We are living longer. But are we living better? In the 20th century, we doubled our life expectancy with the miracle of antibiotics, clean surgical technique, X-rays, immunizations and clean water.  Babies being born today in advanced societies have a 50:50 chance of living to be 100. But living longer isn’t necessarily better. There have been some disturbing trends lately. Obesity has managed to reverse the climb to longer lifespan in some societies, namely the USA.

As we live longer, we have more choices about lifestyle, making research into factors affecting confoundingly complex. It becomes impossible to do “randomized, placebo controlled” studies over decades without limiting free choice and spending more money than could be allocated. This article, from the World Economic Forum this year, offers insight into the laboratory of fitness, namely masters athletes. I have a dozen or so men and women older than 60 in my practice who would qualify as exceptionally fit. And I see their lab results and their vitality. They are aging differently than those of us who are less active.

Sedentary behavior is being increasingly recognized as the driver of many of our modern conditions. Part of this discernment comes from the recognition that athletes, (high end performers) have a disproportionately share of good health. They don’t get in trouble. They still die, but their time of end-of-life disability is markedly compressed, compared to the majority of the sedentary population. They become a unique research cohort, one that we couldn’t duplicate with “randomized research”. In effect, what happens with athletes is that they reach their peak in their 30s, like all of us, but then don’t show much decline until close to the very end. The rest of us show inexorable, linear decline. “Patch, patch patch, after 40!,” we say.

At every age in life, starting exercise of any kind has benefit. And the risk of complications from exercise is far lower than the risk of remaining sedentary. The real risk is sitting. Considering computer games at home, TV, computers at work and cell phones in-between, we are mesmerized by electronic distractions that leave us sedentary. In fact, research in 2009 of 17,000 Canadians of all ages showed a dose relationship of sedentary behavior to all cause mortality, regardless of levels of exercise. That means 30 minutes in the gym does you no good if you are sitting the rest of the day. Bother.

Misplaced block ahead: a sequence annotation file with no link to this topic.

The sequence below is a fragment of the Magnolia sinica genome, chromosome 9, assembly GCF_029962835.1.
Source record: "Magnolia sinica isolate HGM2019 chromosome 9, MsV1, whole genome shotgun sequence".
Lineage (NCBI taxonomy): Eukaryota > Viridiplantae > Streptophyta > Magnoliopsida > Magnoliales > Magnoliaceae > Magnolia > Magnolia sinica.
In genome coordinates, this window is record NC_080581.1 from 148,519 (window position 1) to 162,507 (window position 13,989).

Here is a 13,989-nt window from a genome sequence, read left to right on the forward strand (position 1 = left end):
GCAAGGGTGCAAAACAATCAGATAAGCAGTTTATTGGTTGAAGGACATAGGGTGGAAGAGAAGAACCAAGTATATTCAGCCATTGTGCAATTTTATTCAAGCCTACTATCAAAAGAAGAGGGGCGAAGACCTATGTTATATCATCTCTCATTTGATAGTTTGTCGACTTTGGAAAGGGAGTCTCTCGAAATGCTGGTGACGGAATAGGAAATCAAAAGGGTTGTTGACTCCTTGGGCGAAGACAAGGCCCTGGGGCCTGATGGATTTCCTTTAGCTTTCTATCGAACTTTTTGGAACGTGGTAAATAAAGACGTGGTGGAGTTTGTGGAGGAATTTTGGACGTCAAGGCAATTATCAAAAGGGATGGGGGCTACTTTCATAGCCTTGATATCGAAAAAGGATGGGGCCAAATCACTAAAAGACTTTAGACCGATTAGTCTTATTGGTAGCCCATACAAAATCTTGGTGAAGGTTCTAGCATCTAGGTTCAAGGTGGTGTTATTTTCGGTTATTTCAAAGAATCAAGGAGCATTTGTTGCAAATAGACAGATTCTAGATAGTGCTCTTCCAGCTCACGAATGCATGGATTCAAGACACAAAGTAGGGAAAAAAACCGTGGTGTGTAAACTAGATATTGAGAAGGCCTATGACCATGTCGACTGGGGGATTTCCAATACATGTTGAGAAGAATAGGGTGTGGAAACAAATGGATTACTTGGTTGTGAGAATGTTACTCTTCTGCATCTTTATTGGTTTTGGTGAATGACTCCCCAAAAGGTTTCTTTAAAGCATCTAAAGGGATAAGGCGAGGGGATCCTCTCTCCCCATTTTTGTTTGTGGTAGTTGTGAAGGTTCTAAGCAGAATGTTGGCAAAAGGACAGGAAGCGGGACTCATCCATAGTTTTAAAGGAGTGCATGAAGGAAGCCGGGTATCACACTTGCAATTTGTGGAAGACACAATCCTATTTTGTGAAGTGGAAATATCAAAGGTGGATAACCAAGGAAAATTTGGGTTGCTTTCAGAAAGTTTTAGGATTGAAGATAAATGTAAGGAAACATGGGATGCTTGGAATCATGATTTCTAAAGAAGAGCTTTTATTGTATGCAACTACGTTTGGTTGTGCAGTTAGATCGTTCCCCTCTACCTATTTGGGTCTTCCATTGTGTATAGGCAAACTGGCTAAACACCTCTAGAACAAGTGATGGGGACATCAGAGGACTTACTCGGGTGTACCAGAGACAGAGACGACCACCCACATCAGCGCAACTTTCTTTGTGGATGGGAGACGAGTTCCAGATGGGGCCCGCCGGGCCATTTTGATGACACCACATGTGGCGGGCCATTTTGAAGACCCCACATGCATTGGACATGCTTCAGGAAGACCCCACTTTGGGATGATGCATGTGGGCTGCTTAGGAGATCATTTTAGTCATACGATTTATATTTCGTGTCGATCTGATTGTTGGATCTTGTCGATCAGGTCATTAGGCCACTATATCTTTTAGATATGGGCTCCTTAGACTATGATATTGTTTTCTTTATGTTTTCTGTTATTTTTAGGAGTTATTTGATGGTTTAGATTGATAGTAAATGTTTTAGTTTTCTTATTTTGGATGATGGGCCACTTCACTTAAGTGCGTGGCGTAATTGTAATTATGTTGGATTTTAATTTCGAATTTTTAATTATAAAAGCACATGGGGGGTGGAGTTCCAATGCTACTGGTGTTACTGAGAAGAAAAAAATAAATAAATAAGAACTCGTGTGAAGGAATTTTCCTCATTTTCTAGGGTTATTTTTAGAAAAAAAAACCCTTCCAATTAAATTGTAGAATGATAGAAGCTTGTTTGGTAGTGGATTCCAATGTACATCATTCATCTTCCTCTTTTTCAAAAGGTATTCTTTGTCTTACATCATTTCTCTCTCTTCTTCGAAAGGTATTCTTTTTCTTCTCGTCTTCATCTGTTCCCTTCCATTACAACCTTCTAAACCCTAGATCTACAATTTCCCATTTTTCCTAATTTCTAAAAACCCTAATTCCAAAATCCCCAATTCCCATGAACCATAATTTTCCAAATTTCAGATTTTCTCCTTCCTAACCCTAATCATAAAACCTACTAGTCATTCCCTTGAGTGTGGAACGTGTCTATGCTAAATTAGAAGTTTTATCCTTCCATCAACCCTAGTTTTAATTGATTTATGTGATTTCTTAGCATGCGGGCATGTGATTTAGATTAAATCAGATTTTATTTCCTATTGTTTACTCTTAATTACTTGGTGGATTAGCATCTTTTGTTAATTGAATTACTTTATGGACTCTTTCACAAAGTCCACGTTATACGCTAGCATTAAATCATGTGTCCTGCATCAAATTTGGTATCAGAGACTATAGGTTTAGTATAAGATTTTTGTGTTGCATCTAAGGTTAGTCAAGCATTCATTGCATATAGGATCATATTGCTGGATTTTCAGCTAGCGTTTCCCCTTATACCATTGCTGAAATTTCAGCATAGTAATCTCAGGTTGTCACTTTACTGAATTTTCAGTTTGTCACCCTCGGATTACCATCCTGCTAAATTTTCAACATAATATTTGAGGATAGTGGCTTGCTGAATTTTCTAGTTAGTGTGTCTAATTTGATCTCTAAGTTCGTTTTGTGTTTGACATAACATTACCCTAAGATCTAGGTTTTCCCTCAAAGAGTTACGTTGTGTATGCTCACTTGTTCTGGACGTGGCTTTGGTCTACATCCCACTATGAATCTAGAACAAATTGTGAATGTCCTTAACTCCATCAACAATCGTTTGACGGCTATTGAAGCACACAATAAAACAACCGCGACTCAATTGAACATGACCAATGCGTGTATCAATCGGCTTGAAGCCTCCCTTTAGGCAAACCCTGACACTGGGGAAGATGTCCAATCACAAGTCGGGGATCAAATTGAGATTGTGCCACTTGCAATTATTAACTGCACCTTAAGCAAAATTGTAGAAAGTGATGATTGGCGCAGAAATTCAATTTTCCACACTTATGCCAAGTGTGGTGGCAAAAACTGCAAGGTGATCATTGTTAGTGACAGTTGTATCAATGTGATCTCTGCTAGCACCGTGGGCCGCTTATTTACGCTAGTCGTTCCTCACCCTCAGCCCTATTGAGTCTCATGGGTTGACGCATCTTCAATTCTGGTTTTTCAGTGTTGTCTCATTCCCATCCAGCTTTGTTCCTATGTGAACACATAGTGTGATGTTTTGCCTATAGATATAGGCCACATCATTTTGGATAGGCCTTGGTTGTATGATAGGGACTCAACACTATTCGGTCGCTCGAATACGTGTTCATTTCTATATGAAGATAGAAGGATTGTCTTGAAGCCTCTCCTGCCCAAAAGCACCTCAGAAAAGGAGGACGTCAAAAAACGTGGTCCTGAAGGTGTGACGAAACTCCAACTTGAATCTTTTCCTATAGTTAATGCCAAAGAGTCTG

The Author cites four strategies with references on each: 1) Move More (Just get started and move more), 2) Move Slow, (Aim for 10,000 steps a day) 3) Move Fast (Add some high intensity something, even for just 10 minutes) and 4) Move Heavy (Add some weights). Read those hyperlinks. It’s the best of our knowledge.

WWW.What will work for me. Sedentary behavior is the new smoking. If you want to live better, longer, you have to do it. Build it in every day. A day without exercise is as bad as a day of smoking.

Pop Quiz

1. Our grand-kids are likely to live to be 90+. T or F Answer: False if they are sedentary, but true if they get the exercise bug and take care of their diet.
2. Our society is becoming more active. T or F Answer: Mixed picture. But as a general rule, false. Bless those who make the answer slightly true.
3. 30 minutes at the gym has beneficial effects? T or F Answer: Sure, it helps. Its benefit may be completely erased by an 8 hour day of sitting.
4. There is a dose relationship between exercise and good health. T or F Bingo
5. Getting sweaty isn’t necessary. T or F Answer: False, if you want optimal results. Getting sweaty 3-4 times a week is much better for you.


How The Bacteria in Your Gut Make You Fat

How Your Gut Bacteria Make You Fat

References: Science News, Nature,  Published August 29, 2016

Ok, this isn’t in humans, it’s in rats, but we share a lot of their basic physiology, and they are easier to cut open and examine and sample. If this holds up in humans, we will have gained quite a lot. The signal is as follows. Acetate is a two carbon acid that is a break down product of both carbs and fats. It makes its way back to the brain. The brain turns on signals via the vagus nerve to the islets cells in the pancreas to make insulin. Insulin makes you store calories.

But that isn’t all the acetate does. It also turns on ghrelin, your hunger hormone. You eat more. You gain weight. Coordinated processes by which you just pack it on. Acetate. Now the researchers found this by noting that infusing acetate causes rat pancreases to put out insulin. That was in earlier research. Feeding rats a high fat diet also turns on acetate production.

Now, kill all the bacteria in the rat’s gut and in a germ free rat, see how much acetate they make. None! Restore their gut biome and watch the difference, acetate shows up, particularly on eating fat. Following the line of logic, the researchers then found that the acetate didn’t do it directly. It worked through the brain, which then turned on the pancreas.

Now, in humans, it is known that we turn on acetate production when we eat carbs too. Humans have switched their biology in the last 5 million years to being less vegan and more fat consumers. In that process, the weight and source of acetate may have changed. But this research opens a whole new understanding of how our gut and it’s population of bacteria play on our own metabolism. The production of acetate in our gut may be a big key to sort out this conundrum.

www.What will work for me. There is certainly contrary evidence between eating carbs versus eating fat for optimal weight loss. What is clear is that the production of fine flours containing ground up carbohydrates are easily digestible, stimulate insulin directly instead of through gut bacteria. Fine white flour was available to us as human only after the 1870s when John Stevens of Neenah Wisconsin, invented the high efficiency flour mill. Then we added sugar and got extra acetate directly bypassing much of the bacterial biome. No wonder we gained weight, we are overwhelming our internal signals with free acetate.